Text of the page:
Tue, 02 Aug 2011
Two housing schemes in Hinckley have been granted planning permission following appeals to the Planning Inspectorate.
The two sites involve open land on the periphery of Hinckley. In each instance the Council had refused permission notwithstanding an absence of a 5 year land supply for housing, but buoyed by three very recent appeal decisions that had upheld their stance despite the same land supply deficit. In part these three earlier decisions were the result of Inspectors seeking to apply a Core Strategy, adopted in 2009, which was found to be sound even though there would be a shortfall in housing delivery until post 2017/18. However, the housing delivery rates have since 2009 consistently fallen in the borough (now to less than 3.6 years) and the programme of other development plan documents and developments, upon which the core strategy Inspector relied to address the acknowledged housing land supply shortfall, had slipped significantly and without the Council taking any adequate steps to rectify it.
In both appeals harm to landscape character (among other reasons) was argued as a reason to resist the proposed development.
In the first appeal at Burbage, for 62 houses, there was some query as to whether the site fell within the urban area, under the Council’s own landscape character assessment. However, the Inspector found that it shared many of the same landscape characteristics of the peripheral landscape and whilst there would be some adverse impact from the proposed development it was limited and was significantly outweighed by the need for development arising from the housing land supply shortfall.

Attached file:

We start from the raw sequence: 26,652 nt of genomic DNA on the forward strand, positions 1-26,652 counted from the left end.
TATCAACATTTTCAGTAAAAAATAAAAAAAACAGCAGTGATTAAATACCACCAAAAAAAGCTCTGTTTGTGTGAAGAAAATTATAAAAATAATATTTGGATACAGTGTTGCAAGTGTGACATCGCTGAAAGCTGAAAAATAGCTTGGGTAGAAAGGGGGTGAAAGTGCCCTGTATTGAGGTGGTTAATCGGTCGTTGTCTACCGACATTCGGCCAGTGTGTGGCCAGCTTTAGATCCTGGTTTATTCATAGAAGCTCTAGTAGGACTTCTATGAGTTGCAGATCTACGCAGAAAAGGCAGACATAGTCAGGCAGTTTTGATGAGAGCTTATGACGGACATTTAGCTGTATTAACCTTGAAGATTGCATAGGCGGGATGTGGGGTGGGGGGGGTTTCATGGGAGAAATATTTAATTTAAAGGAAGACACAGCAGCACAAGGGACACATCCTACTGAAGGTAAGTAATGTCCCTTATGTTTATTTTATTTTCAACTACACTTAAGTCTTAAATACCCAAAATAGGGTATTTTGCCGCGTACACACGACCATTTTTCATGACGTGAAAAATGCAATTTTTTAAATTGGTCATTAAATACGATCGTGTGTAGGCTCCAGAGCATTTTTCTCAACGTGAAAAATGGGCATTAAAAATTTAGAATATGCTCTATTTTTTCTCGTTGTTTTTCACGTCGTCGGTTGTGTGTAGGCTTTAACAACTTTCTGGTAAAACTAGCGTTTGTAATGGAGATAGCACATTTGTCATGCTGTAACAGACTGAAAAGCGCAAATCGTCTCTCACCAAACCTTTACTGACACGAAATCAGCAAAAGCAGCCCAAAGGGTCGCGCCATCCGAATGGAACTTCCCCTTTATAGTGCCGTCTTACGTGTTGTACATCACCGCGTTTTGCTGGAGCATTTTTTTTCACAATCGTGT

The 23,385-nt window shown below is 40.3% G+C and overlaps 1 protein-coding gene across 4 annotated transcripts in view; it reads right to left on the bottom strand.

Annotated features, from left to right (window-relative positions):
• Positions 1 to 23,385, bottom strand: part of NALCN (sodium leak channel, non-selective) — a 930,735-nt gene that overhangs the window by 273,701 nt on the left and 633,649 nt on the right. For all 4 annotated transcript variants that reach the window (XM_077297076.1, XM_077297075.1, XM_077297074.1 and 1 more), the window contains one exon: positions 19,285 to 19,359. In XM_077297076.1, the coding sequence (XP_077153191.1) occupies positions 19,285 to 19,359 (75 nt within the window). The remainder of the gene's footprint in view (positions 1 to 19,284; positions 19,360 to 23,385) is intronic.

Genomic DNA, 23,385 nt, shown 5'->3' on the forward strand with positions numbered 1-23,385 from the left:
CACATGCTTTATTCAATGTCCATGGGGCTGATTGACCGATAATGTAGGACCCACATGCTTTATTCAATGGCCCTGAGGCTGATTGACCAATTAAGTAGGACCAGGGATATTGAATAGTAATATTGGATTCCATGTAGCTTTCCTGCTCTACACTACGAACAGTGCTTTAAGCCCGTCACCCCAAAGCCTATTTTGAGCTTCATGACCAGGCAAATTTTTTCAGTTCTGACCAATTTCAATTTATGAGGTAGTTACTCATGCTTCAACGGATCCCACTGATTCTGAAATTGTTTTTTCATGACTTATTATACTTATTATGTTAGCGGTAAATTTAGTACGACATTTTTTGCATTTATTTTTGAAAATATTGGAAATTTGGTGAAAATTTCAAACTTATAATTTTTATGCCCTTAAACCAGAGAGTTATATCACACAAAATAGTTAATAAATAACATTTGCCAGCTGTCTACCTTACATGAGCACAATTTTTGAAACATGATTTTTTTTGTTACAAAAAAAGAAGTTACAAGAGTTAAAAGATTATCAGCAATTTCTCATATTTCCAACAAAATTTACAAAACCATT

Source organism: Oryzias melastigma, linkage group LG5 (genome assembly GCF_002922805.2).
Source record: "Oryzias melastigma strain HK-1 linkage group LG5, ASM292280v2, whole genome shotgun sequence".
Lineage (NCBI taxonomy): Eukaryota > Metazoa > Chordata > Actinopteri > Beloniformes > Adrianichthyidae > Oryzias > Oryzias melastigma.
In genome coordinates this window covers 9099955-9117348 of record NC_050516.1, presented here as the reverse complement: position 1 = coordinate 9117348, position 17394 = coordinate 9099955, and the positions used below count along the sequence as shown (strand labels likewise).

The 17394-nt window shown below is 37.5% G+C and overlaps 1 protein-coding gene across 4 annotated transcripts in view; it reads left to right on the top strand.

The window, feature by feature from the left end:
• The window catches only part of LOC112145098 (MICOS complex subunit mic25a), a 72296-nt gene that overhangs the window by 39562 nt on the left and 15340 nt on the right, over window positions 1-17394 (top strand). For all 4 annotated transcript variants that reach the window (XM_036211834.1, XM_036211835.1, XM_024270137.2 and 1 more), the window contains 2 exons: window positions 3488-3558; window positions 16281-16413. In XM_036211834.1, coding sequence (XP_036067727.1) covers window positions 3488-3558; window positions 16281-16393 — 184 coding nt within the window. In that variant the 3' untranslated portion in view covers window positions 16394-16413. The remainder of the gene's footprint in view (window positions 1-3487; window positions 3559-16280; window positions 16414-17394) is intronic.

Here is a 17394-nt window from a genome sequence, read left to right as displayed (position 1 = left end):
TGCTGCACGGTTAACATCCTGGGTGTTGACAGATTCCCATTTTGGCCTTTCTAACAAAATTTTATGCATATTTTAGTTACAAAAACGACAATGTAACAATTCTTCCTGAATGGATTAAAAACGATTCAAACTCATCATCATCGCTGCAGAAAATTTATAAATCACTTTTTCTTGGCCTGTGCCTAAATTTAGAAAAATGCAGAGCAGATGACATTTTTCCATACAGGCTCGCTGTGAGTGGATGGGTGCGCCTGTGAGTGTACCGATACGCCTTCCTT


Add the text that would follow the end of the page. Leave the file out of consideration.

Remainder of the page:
In the second case, on land adjacent to Hinckley Golf Club, the site was subject to a “green wedge” designation. This designation was established to fulfil a series of functions including the prevention of merging of settlements. The appellants argued that the residential development proposed would have no detrimental affect upon the green wedge as it was an insignificant component of the overall green wedge and played no material role in any of its defined functions. The Inspector agreed that the development of the site would not reduce the current minimum distance between the settlements concerned. Indeed, the Council was forced to concede at the inquiry that the land was not part of the minimum land necessary to fulfil all the principles of the green wedge either on its own or part of the wider green wedge. Hence, whilst there would be changes to the physical appearance of the site, these could be mitigated and the Inspector rejected the contention that there would be inevitable pressure to release other parts of the green wedge if this site were released.
The recent experience of appeals in Hinckley demonstrates that simple reliance upon an absence of a 5 year land supply is not sufficient. Three appeals have been dismissed notwithstanding that position. However, by careful analysis and exploration of the relevant issues it has been possible to successfully promote these two sites for housing which should provide a welcome boost to the provision of housing in this part of the East Midlands.
The No5 Chambers Counsel acting on these matters were Peter Goatley (the Burbage site) and Ian Dove QC (land adjacent to Hinckley Golf Course).